A new study published last Friday (September 4, 2020) shows that previous models have vastly underestimated how much carbon the ocean absorbs. Previous data used to create these models looked at ocean temperature, but neglected to take into account the difference between temperatures on the surface and near the surface.
How carbon flux works
The ocean is the world’s largest carbon sink, actively removing huge amounts of carbon from the atmosphere every year. This natural cycle uses atmospheric pressure to exchange carbon with the atmosphere. Since the ocean takes more carbon than it gives back, it’s called a carbon sink.
How much carbon is emitted from the ocean is dependent on the temperature of the water. Warmer waters release more carbon, and colder waters retain more.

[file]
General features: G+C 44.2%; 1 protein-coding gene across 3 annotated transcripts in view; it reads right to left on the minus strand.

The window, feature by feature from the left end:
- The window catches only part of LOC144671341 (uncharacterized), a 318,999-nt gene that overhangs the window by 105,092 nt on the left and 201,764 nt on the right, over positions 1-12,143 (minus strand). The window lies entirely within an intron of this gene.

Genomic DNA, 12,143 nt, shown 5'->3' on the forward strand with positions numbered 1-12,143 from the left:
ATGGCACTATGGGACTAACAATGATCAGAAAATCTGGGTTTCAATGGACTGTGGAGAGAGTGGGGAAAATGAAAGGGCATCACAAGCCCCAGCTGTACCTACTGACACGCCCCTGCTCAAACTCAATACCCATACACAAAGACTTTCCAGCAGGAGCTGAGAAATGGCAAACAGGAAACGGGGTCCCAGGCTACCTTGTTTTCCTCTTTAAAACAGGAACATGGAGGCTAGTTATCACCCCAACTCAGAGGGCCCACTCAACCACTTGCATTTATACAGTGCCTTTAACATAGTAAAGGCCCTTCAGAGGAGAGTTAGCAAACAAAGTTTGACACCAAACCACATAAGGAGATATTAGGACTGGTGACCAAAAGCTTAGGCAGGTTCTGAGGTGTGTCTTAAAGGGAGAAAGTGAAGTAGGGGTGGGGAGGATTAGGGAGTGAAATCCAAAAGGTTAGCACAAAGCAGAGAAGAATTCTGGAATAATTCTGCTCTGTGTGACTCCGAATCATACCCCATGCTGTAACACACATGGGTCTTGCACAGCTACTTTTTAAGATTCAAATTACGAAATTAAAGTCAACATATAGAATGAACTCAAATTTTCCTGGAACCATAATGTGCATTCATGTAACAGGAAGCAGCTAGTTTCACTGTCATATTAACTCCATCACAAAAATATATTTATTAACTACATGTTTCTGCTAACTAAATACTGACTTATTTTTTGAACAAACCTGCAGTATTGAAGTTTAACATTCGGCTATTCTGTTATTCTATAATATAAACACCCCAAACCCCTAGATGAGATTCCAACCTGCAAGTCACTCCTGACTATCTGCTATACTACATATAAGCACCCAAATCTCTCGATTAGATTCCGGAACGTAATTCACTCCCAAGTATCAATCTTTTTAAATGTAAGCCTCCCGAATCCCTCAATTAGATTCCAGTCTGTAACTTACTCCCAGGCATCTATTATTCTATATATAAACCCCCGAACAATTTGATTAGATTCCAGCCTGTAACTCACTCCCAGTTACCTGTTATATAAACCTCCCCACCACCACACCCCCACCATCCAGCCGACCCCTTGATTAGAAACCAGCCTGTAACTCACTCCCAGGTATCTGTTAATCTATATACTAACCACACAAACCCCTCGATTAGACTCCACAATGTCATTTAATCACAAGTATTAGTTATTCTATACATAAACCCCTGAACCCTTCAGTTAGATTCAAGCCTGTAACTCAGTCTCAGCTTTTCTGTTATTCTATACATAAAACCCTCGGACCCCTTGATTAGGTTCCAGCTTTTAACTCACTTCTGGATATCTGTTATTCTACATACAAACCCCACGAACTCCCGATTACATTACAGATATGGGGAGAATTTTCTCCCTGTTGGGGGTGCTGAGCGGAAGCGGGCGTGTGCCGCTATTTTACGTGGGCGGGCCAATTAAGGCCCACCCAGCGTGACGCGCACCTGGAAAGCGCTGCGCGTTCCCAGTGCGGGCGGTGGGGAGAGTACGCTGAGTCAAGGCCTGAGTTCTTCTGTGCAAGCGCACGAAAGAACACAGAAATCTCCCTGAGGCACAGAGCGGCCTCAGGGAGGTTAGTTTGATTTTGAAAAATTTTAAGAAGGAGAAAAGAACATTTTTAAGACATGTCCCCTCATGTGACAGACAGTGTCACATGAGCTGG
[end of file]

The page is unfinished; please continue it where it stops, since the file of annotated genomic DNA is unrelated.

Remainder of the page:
Mixed news for the environment
The fact that the ocean is taking more carbon than we thought is good news to a point. It means that more carbon from fossil fuels (a 10% difference) is being absorbed by oceans.
This absorption may come at a heavy price for wildlife however. The more carbon that is absorbed by the oceans, the more acidic the ocean becomes. This makes it more difficult for animals that depend on calcium for protection, such as coral reefs and crustaceans, to survive.
You can read the study and the calculations used here.